From: Tulane University
Published June 7, 2017 08:47 AM

Tulane researchers help find possible explanation for unparalleled spread of Ebola virus

The world may be closer to knowing why Ebola spreads so easily thanks to a team of researchers from Tulane University and other leading institutions who discovered a new biological activity in a small protein from the deadly virus. The team’s findings were recently published in the Journal of Virology.

The discovery comes as health workers try to contain another Ebola outbreak in a remote area of the Democratic Republic of the Congo. Ebola, which is highly fatal, causes severe vomiting, internal bleeding and extreme gastrointestinal distress.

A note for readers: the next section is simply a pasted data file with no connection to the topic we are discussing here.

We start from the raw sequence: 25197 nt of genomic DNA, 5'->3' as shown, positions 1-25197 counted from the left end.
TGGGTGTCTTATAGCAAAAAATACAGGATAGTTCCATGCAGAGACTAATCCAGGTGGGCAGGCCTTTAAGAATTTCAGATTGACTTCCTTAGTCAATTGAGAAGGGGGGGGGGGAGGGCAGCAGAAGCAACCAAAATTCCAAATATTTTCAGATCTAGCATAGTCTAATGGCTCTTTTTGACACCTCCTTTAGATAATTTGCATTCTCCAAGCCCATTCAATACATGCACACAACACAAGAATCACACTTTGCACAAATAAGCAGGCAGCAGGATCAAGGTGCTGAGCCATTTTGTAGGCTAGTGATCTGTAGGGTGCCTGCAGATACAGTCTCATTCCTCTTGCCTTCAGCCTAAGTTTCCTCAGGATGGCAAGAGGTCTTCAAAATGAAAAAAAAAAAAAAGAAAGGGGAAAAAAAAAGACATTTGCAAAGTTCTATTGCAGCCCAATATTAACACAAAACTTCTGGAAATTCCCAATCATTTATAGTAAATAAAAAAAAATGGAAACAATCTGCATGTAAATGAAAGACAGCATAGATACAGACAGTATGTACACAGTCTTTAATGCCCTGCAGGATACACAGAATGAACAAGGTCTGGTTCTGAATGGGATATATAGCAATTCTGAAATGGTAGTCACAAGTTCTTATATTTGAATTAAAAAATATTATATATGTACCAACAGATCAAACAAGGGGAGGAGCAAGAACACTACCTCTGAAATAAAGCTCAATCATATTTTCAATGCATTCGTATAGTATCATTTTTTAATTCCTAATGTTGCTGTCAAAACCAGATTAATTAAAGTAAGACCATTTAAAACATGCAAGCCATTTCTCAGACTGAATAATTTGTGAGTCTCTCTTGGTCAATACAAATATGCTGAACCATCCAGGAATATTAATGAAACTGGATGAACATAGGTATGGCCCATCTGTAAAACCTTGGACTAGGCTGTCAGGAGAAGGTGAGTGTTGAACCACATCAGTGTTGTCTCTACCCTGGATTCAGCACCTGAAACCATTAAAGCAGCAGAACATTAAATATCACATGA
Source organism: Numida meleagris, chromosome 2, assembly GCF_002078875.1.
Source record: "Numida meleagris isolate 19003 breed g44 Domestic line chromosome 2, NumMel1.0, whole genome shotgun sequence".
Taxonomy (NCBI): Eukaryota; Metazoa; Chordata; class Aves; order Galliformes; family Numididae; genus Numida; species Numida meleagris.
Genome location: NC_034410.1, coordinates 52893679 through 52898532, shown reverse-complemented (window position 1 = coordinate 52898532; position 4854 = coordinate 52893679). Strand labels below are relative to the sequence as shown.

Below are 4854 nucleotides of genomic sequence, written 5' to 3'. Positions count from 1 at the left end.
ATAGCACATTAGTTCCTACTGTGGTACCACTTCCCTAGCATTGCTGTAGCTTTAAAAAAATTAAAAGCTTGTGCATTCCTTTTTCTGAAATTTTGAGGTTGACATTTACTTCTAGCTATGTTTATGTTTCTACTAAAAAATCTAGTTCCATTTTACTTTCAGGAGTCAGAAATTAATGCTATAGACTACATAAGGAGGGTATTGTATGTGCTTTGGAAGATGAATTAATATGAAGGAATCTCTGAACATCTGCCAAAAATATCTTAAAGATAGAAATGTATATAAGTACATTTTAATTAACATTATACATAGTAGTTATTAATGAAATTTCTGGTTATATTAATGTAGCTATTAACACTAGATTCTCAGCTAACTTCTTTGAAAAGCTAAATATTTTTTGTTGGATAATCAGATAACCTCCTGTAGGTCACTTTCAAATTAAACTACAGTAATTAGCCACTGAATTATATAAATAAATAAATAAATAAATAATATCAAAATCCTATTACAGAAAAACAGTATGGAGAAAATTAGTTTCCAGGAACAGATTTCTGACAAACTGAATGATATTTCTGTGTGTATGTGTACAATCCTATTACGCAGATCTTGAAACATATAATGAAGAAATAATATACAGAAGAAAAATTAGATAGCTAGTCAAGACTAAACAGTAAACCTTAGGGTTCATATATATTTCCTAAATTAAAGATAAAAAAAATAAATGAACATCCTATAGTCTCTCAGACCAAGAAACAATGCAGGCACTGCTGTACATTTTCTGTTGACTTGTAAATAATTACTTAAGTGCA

A compound known as the “delta peptide” is produced in large amounts in Ebola virus-infected patients, but its function isn’t yet known. The investigators tested the effects of purified delta peptide on cells from humans and other mammals and found that it could be a viroporin, a type of viral protein that damages host cells by making the membranes become permeable.

“Our leading hypothesis is that the delta peptide affects the gastrointestinal tract by damaging cells after its release from infected cells,” says William Wimley, George A. Adrouny Professor of Biochemistry and Molecular Biology at Tulane University School of Medicine. “This effect may be a major contributor to the severe GI illness of patients with the Ebola virus.”

Read more at Tulane University

Image: William Wimley is the George A. Adrouny Professor of Biochemistry and Molecular Biology at Tulane University School of Medicine. (Credit: Guillermo Cabrera-Rojo)

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